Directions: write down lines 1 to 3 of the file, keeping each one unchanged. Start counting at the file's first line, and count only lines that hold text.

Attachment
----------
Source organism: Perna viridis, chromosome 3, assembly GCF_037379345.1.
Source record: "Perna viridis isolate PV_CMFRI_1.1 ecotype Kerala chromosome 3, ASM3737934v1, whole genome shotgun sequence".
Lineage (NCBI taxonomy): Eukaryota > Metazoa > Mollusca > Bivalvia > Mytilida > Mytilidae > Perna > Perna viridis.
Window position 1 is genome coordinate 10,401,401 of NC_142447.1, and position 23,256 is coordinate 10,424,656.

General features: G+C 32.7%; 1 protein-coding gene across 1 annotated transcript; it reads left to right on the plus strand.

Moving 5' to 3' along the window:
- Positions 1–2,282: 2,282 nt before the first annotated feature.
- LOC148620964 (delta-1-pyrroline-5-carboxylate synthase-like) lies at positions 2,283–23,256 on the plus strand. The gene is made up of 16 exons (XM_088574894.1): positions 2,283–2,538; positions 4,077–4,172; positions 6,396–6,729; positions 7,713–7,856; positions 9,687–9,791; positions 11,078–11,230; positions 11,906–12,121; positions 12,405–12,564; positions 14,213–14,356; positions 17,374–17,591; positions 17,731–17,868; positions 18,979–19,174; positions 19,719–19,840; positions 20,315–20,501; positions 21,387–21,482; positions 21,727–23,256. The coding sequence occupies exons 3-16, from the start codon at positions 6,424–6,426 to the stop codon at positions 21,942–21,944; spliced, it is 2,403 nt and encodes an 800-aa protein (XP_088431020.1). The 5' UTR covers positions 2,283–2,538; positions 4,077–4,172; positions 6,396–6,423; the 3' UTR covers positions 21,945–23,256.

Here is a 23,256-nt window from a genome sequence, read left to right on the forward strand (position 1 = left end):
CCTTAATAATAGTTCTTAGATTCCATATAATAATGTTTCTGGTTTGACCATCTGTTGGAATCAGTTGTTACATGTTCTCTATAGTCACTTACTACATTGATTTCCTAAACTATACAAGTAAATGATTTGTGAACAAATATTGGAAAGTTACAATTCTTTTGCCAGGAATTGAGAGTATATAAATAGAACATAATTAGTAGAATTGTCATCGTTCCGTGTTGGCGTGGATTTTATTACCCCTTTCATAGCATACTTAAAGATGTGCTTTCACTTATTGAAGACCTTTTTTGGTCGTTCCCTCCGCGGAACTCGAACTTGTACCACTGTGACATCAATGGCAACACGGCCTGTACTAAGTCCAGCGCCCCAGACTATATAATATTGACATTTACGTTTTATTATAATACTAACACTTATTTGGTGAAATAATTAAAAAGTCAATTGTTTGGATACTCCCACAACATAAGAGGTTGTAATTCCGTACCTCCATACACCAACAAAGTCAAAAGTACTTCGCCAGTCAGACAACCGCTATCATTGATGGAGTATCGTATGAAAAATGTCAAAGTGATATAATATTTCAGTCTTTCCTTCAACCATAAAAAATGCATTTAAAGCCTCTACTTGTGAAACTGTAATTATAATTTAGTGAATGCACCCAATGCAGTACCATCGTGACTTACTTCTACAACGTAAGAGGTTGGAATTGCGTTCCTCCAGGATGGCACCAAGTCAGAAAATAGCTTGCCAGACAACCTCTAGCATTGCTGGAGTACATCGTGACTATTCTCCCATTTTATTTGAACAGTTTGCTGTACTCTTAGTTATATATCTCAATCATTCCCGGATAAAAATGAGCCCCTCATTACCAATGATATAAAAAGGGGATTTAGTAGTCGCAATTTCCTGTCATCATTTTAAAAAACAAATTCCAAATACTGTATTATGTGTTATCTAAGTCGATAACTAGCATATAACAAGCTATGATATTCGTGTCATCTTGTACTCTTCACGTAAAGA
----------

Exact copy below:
Source organism: Perna viridis, chromosome 3, assembly GCF_037379345.1.
Source record: "Perna viridis isolate PV_CMFRI_1.1 ecotype Kerala chromosome 3, ASM3737934v1, whole genome shotgun sequence".
Lineage (NCBI taxonomy): Eukaryota > Metazoa > Mollusca > Bivalvia > Mytilida > Mytilidae > Perna > Perna viridis.